A few notes on wheels: they range from 17- to 21-inches. For most variants, Volvo fits 18-inch wheels as standard, which we think are large enough. Although we can understand why you’d be tempted by the 20-inch rims on the R-Design Pro. But don’t, whatever you do, go for the optional 21-inch wheels if you want a smooth and irritation-free ride.
Volvo always builds a bit of safety into how its cars drive – a bit of ‘sneeze factor’, if you like. They’re not as sharp as something like a BMW, and therefore a bit more forgiving. This is demonstrated by the steering: the wheel is a little larger than average and, while it’s perfectly accurate, it doesn’t quite have the wrist-flickability of something sportier. It’s more easygoing and relaxed, and won’t punish you with a thrum of the lane-keep assist if you happen to lean over behind to ask the kids exactly what they’re up to.
The same goes for the handling. It’s precise enough, but not pin-sharp and tiring. It rolls a bit more than something like a BMW X1, but the XC40 encourages a smooth, flowing style, which is precisely how you should drive a Volvo anyway. This isn’t a hot hatch, after all.
The sportiest Volvo XC40s are the R-Design models. These come with a sports chassis that is a bit tighter than normal. Although even these won’t exactly feel like a sports car.
MPG and fuel costs 100wds (EV - Charging times and cost)
"Because of Volvo’s efficient engine range, fuel economy is good across almost all variants, which helps keep fuel costs down. The T2 petrol is rated at up to 40mpg – but as the T3 delivers exactly the same fuel consumption, you may prefer to go for that. The automatic version is around 2mpg less fuel-efficient than the manual."
The B4 front-wheel-drive auto averages between 36-39mpg, with all-wheel drive knocking just over 2mpg off this range. A D3 manual will return up to 51mpg, with the auto averaging between 45 and 47mpg.
Because it has an electric range of around 27 miles, the T5 Recharge hybrid officially averages up to 134mpg, but this will be unrealistic unless you start every journey with full batteries.
How much should you be paying for a used Volvo XC40?
"Prices for early 2018 Volvo XC40s are starting to drop below £25,000. They’re largely all manufacturer-approved vehicles, so will be prepared to the highest standards. At this level, you’ll mainly have a choice of T3 engines, most in entry-level Momentum grade."
Upping your budget to around £27,500 brings in a broader choice of trims, including the top-spec Inscription, plus a good selection of D3 diesel engines. For around £30,000 – roughly the price of an entry-level new XC40 – there is a wide choice of 2019 vehicles with all engines and trim levels represented. Look carefully and you’ll find cars with desirable add-on extras, saving even more money over a new XC40.
Is the Volvo XC40 right for you?
The Volvo XC40 is an on-trend SUV, from an on-trend premium brand, and it sells for prices that are competitive for this sector. Straight away, this means it'll be right for a lot of people, particularly those bored by their current Audi or BMW.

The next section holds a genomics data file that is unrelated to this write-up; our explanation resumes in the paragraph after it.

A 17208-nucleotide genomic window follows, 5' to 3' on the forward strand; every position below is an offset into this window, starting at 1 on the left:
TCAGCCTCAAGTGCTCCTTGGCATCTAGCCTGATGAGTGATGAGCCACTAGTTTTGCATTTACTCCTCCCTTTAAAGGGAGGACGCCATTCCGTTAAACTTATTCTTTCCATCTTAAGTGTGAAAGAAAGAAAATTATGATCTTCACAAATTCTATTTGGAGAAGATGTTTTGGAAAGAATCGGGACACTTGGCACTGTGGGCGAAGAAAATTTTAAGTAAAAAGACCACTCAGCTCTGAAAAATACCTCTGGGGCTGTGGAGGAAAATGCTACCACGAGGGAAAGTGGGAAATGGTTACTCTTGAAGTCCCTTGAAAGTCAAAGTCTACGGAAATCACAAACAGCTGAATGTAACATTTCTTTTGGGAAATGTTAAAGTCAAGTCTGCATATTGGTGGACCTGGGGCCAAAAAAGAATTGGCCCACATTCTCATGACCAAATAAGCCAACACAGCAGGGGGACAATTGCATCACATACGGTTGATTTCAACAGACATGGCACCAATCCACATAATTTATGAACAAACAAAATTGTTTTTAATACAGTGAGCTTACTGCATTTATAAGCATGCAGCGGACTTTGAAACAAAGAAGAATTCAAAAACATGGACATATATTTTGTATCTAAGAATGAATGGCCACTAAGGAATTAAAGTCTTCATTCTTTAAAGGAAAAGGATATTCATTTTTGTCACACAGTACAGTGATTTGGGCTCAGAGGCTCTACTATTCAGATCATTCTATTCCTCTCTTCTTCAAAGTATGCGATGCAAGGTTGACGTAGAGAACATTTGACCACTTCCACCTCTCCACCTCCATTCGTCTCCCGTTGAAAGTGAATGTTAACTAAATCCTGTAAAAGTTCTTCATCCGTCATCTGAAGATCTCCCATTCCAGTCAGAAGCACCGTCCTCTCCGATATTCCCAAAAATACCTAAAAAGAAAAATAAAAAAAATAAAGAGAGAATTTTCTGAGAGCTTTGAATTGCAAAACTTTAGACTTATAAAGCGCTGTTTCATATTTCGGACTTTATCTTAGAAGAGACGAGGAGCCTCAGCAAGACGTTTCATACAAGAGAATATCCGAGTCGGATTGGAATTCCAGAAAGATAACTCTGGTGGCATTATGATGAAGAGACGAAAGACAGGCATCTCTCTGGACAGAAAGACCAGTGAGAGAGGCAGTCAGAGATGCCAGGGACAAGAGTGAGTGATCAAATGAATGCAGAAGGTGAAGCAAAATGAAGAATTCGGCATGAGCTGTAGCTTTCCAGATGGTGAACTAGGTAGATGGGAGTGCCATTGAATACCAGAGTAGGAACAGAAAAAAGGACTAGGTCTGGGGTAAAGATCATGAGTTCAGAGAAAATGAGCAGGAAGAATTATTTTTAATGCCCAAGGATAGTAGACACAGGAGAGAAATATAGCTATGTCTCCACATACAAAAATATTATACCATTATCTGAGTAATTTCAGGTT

All XC40s, even the most affordable versions, have an eye-catching appearance that you’ll be chuffed to see on your drive. You don’t have to spend big on the range-toppers to get a stylish, eye-catching model, which is part of the reason the XC40 is proving so popular.
We also rate the car’s practicality, particularly for passengers. MPVs feel rather passé these days, as most people switch to SUVs, but the XC40 shows Volvo hasn’t forgotten families who need a car to work day-to-day.
What’s the best Volvo XC40 model/engine to choose?
All versions are pretty good. If you’re an undemanding driver, we’d say even the regular T3 will prove fine, although you might prefer the eight-speed automatic gearbox rather than the manual. A stick-shift really doesn’t fit in this car. The mild hybrid B4 is a good all-rounder for longer trips (and has the auto ’box as standard) and you don’t really need the B5.
Even the D3 has 150PS, while the D4 has 190PS. Only the base D3 model is a manual. The XC40 Recharge electric and plug-in hybrid models are set to become popular as well, the plug-in hybrid particularly so. They do, however, take XC40 prices up to a rather lofty level.
The entry-level trim is Momentum, and it comes really well equipped. The trouble is, R-Design grade offers a sportier look, with just that bit extra visual appeal outside and in. We can see buyers being drawn to it, both in new car showrooms and on second-hand forecourts.
What other cars are similar to the Volvo XC40?
The Volvo XC40 is a premium-grade SUV without quite the heady price tag of some alternatives. You get more car for your money here than with an Audi Q2 or BMW X1, for example. The Mercedes-Benz GLB is another pricey alternative.
Because of the Volvo’s great all-round practicality, it also goes up against big-sellers such as the Volkswagen Tiguan and Ford Kuga, both of which provide a stern challenge. Slower-selling alternatives include the Jaguar E-Pace and Lexus NX, while it’s impossible to ignore the draw of the Range Rover Evoque in this sector, too.